You are on page 1of 1


034. Chavez vs. NHA, 530 SCRA 235


In his capacity as taxpayer, Francisco Chavez petitioned the Court directly for, among other things,
access to all documents and information relating to the Smokey Mountain Development and Reclamation
Project (the “Project”), including its underlying Joint Venture Agreement (JVA) between the National
Housing Authority (NHA), a government body, and R-II Builders, Inc. (RBI).

With Congress having approved the Project as a boost to infrastructure through its development of low-
cost housing projects, a private sector joint venture scheme was pursued in accordance with the Build-
Operate-and-Transfer Law whereby “the contractor undertakes the construction . . . [for] the government
agency or local government unit concerned which shall pay the contractor its total investment expended
on the project, plus reasonable rate of return”. After multiple design changes, cost overruns, and
corresponding amendments to the JVA, the Project was ultimately suspended, and RBI made demands
for payment. A few years later, the Housing and Urban Development Coordinating Council initiated a
bidding process for the work remaining on the Project, and the NHA reached a settlement with RBI to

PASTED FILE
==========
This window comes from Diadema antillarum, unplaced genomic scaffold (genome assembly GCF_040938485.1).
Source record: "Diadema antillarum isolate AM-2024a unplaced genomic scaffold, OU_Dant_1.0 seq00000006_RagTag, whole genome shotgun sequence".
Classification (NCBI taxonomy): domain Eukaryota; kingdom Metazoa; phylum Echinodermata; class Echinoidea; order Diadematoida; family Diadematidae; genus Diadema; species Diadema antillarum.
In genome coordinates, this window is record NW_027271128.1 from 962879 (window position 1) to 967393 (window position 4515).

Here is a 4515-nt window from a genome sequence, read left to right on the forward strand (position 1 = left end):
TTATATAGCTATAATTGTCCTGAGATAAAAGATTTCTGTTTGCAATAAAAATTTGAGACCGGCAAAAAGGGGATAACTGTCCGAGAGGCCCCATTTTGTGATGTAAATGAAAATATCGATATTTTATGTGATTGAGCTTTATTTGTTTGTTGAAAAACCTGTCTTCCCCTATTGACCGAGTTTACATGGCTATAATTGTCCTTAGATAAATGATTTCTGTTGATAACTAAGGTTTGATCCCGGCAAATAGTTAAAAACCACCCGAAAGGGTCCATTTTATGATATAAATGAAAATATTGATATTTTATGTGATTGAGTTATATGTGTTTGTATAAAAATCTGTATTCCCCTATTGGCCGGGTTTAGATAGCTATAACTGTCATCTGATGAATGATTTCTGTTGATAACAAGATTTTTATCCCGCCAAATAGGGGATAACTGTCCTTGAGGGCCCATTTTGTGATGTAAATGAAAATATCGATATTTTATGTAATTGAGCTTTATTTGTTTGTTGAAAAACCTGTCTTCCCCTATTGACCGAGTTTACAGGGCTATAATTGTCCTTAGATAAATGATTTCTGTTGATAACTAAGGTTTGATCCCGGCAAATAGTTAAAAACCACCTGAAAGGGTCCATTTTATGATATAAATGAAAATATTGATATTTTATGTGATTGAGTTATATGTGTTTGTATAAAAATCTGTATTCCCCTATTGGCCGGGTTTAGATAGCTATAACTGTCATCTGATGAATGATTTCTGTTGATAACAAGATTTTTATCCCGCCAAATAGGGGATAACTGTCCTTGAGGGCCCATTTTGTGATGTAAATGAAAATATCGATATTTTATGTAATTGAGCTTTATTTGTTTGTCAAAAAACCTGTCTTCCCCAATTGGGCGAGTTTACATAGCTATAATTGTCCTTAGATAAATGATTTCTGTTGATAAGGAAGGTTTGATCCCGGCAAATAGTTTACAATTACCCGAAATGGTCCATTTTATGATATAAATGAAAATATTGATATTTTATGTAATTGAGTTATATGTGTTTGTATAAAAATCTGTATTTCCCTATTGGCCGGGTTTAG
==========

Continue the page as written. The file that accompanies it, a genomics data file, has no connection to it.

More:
terminate the original JVA. Raising constitutional issues and asserting his right to all information related
to the Project, Mr. Chavez filed a petition directly with the Court.

Issue (related topic):

Whether petitioner has the requisite locus standi to file this case.


Respondents claim that petitioner is not a proper party-in-interest as he was unable to show that he has
sustained or is in immediate or imminent danger of sustaining some direct and personal injury as a result
of the execution and enforcement of the assailed contracts or agreements. Moreover, they assert that not
all government contracts can justify a taxpayers suit especially when no public funds were utilized in
contravention of the Constitution or a law.

We explicated in Chavez v. PCGG that in cases where issues of transcendental public importance
are presented, there is no necessity to show that petitioner has experienced or is in actual
danger of suffering direct and personal injury as the requisite injury is assumed. We find our
ruling in Chavez v. PEA as conclusive authority on locus standi in the case at bar since the issues raised in
this petition are averred to be in breach of the fair diffusion of the countrys natural resources and the
constitutional right of a citizen to information which have been declared to be matters of transcendental
public importance. Moreover, the pleadings especially those of respondents readily reveal that public
funds have been indirectly utilized in the Project by means of Smokey Mountain Project Participation
Certificates (SMPPCs) bought by some government agencies.